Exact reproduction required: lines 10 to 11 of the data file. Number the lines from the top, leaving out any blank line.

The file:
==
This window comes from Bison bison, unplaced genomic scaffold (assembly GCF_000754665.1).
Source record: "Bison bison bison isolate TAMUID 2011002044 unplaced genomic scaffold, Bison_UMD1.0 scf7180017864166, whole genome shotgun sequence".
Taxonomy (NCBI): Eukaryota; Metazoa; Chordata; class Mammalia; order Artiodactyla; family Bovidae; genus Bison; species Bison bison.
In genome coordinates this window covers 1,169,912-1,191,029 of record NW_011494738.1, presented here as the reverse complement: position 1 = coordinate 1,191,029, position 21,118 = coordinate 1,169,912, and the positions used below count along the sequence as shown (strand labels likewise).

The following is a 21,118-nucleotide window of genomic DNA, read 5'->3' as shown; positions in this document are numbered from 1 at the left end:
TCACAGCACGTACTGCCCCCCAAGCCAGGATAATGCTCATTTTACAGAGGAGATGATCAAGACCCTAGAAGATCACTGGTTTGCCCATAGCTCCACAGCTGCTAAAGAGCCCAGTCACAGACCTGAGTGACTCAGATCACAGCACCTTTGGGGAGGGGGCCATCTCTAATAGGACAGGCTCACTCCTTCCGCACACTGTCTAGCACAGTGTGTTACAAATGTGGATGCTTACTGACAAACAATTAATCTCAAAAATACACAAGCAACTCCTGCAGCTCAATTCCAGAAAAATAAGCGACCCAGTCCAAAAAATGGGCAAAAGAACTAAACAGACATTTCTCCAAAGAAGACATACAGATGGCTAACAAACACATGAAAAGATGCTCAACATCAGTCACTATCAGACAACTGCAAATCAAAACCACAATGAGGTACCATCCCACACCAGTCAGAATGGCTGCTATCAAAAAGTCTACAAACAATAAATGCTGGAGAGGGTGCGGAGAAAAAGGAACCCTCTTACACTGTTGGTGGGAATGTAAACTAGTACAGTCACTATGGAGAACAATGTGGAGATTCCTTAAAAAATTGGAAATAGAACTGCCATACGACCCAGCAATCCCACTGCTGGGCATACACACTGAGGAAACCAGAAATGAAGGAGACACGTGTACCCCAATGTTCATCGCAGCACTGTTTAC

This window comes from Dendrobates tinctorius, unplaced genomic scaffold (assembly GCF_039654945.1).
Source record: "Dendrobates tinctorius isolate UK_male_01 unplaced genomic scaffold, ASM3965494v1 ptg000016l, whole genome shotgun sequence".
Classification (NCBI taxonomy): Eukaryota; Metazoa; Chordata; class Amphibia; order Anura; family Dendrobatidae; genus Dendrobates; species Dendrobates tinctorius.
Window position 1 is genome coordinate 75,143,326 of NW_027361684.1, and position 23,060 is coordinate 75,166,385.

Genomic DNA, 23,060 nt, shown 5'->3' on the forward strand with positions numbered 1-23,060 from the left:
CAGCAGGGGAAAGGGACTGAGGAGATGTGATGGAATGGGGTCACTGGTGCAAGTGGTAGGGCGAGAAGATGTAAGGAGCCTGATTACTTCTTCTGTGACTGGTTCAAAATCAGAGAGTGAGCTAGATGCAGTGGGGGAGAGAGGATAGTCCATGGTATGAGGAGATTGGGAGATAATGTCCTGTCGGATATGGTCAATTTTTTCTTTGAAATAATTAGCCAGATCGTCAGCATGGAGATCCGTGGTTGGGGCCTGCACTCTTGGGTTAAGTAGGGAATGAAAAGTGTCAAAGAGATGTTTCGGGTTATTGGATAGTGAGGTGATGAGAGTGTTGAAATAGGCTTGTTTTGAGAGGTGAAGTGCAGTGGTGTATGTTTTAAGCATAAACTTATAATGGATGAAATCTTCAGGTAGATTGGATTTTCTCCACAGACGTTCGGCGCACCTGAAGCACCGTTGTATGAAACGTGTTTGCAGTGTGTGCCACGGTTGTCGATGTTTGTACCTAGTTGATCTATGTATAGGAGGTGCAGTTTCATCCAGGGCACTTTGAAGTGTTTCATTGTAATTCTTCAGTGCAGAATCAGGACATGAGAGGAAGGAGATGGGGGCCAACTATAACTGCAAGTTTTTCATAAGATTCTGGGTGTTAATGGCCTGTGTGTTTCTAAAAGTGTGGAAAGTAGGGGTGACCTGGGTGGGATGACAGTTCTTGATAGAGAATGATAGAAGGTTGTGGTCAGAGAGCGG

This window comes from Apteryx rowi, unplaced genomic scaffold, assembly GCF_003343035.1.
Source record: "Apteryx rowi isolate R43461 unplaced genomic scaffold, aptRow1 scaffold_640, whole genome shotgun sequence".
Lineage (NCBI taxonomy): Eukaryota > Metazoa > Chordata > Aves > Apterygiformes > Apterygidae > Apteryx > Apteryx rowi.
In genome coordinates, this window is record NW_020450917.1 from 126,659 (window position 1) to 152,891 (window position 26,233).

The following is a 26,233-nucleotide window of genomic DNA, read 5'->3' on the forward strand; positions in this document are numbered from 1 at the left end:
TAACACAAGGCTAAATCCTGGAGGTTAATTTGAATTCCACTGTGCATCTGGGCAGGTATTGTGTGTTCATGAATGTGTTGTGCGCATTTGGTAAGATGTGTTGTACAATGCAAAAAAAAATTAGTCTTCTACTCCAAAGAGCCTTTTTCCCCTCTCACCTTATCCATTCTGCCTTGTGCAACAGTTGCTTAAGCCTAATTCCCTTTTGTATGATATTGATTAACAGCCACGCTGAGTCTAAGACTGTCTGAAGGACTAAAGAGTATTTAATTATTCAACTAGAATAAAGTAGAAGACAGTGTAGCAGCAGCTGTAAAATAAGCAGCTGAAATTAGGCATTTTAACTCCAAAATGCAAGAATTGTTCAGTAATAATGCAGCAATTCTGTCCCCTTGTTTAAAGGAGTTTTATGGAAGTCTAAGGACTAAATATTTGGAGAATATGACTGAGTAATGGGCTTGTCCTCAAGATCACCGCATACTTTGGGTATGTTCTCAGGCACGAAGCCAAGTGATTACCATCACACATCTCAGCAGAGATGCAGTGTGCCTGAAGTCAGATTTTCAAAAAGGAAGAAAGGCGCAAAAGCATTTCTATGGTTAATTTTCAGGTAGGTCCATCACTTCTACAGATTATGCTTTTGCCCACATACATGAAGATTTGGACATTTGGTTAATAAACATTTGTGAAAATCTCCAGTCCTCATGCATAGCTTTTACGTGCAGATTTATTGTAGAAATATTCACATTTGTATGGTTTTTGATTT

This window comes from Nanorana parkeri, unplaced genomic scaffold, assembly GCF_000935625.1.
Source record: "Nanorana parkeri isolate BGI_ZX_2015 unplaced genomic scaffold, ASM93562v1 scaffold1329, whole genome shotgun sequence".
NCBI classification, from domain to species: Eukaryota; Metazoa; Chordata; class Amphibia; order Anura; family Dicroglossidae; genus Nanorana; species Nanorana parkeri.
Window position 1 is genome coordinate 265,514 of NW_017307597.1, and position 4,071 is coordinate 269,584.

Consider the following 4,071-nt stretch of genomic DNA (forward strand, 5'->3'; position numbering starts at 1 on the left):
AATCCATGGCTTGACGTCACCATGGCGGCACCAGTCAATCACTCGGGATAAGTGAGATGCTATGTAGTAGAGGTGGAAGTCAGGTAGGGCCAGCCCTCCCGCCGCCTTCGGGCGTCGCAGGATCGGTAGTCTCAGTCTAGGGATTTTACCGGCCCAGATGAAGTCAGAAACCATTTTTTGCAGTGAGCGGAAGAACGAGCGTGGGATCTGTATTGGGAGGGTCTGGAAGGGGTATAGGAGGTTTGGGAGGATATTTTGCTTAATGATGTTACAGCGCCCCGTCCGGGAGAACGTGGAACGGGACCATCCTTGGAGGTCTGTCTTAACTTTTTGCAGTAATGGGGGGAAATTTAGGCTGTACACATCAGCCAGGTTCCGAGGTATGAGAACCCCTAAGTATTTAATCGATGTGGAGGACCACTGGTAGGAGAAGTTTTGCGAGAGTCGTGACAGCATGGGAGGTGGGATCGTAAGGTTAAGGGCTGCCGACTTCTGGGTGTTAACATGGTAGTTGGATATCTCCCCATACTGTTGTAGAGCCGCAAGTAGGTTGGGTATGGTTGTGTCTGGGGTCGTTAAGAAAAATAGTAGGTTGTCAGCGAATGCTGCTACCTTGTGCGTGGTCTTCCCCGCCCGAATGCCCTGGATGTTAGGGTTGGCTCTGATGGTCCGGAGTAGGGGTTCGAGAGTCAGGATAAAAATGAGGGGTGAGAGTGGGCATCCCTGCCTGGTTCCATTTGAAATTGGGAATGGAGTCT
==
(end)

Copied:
Window position 1 is genome coordinate 75,143,326 of NW_027361684.1, and position 23,060 is coordinate 75,166,385.

Genomic DNA, 23,060 nt, shown 5'->3' on the forward strand with positions numbered 1-23,060 from the left: